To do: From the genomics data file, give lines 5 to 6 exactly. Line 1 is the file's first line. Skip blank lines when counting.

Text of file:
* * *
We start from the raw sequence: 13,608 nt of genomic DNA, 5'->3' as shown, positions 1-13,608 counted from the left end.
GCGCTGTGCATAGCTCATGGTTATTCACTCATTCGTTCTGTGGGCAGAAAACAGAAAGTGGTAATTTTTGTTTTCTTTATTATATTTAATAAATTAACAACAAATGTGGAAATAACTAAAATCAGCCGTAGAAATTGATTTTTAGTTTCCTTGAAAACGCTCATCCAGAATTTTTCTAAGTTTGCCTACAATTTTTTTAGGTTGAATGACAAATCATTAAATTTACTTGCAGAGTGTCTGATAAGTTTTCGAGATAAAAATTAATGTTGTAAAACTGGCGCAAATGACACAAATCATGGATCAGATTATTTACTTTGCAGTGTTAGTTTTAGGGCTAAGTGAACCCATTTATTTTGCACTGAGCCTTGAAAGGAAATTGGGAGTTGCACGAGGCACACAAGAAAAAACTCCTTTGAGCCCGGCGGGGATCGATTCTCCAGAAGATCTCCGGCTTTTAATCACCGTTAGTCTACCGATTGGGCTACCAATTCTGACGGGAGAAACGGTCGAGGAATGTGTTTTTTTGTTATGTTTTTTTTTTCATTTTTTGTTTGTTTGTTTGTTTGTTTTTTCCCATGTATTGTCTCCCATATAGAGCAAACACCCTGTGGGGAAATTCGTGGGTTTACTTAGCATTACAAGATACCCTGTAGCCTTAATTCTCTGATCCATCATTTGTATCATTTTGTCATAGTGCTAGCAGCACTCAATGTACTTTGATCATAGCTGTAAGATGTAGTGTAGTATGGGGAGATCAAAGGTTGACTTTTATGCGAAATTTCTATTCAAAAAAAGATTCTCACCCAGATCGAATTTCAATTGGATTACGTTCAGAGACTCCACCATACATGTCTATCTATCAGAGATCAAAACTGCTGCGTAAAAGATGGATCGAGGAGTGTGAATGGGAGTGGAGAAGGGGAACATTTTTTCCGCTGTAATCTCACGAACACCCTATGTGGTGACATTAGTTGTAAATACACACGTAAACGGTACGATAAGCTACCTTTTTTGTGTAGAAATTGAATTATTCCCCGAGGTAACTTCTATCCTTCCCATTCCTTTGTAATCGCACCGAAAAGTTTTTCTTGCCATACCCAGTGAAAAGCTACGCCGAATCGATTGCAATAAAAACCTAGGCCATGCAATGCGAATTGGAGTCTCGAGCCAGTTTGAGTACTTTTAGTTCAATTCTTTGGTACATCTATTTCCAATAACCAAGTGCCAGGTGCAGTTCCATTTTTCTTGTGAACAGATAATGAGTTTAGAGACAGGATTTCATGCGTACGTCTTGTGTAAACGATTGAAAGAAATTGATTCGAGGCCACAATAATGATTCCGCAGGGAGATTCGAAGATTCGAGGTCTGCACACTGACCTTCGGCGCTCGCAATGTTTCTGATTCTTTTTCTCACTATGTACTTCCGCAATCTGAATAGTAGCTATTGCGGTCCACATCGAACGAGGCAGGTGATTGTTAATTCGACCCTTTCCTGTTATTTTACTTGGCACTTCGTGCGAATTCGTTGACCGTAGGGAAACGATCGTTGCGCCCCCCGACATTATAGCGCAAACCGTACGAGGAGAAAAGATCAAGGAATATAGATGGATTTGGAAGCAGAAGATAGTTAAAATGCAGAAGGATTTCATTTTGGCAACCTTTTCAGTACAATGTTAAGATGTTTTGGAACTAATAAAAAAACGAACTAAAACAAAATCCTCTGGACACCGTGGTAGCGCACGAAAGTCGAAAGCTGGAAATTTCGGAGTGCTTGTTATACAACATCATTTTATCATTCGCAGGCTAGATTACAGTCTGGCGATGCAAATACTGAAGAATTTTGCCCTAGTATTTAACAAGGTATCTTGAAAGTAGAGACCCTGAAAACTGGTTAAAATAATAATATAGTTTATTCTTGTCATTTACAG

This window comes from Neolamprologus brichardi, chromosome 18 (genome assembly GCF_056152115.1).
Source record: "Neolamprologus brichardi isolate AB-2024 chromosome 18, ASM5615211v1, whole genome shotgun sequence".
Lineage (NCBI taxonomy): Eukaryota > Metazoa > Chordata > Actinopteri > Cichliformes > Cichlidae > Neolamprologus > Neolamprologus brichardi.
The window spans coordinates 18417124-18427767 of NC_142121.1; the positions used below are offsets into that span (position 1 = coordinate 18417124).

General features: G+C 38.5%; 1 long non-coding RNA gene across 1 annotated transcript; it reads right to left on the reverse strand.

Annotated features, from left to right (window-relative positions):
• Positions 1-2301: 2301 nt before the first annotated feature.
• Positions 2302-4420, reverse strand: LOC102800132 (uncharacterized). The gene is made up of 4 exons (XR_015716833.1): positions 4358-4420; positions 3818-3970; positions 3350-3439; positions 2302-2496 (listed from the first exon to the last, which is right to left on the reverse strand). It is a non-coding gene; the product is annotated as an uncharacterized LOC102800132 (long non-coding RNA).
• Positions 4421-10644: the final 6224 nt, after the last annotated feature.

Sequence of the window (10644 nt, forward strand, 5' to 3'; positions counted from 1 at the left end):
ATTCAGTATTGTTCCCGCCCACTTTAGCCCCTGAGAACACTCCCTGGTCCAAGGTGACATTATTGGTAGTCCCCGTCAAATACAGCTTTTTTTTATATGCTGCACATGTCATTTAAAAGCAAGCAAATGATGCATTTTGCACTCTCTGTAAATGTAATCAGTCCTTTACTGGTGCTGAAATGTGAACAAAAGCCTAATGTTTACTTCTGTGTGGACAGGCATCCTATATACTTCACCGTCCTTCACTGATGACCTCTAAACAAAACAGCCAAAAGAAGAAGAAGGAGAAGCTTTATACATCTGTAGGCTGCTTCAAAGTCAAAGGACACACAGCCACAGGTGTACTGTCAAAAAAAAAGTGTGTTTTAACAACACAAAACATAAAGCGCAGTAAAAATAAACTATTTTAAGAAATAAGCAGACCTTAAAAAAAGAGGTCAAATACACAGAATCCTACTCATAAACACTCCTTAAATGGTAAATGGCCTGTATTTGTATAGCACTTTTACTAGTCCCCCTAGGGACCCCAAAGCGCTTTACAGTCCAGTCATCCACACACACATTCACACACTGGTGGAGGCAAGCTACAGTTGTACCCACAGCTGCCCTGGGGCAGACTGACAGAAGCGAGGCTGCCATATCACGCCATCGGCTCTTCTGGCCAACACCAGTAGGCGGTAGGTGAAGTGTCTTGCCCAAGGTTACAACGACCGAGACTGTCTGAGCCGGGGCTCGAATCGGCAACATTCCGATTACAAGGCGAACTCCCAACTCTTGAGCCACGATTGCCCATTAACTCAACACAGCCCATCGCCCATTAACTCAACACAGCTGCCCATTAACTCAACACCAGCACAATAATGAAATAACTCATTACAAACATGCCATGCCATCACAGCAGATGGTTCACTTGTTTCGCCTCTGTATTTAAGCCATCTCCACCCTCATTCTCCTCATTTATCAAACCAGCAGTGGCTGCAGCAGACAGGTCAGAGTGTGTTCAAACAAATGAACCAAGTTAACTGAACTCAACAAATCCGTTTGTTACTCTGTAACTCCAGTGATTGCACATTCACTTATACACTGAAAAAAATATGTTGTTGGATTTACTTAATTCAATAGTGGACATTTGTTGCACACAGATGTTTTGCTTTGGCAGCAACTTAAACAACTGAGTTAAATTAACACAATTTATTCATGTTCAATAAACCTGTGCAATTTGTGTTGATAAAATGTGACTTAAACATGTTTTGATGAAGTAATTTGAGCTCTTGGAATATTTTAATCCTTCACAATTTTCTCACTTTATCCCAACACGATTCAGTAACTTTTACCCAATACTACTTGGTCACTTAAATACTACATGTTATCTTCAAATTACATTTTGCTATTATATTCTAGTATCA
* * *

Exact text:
Lineage (NCBI taxonomy): Eukaryota > Metazoa > Chordata > Actinopteri > Cichliformes > Cichlidae > Neolamprologus > Neolamprologus brichardi.
The window spans coordinates 18417124-18427767 of NC_142121.1; the positions used below are offsets into that span (position 1 = coordinate 18417124).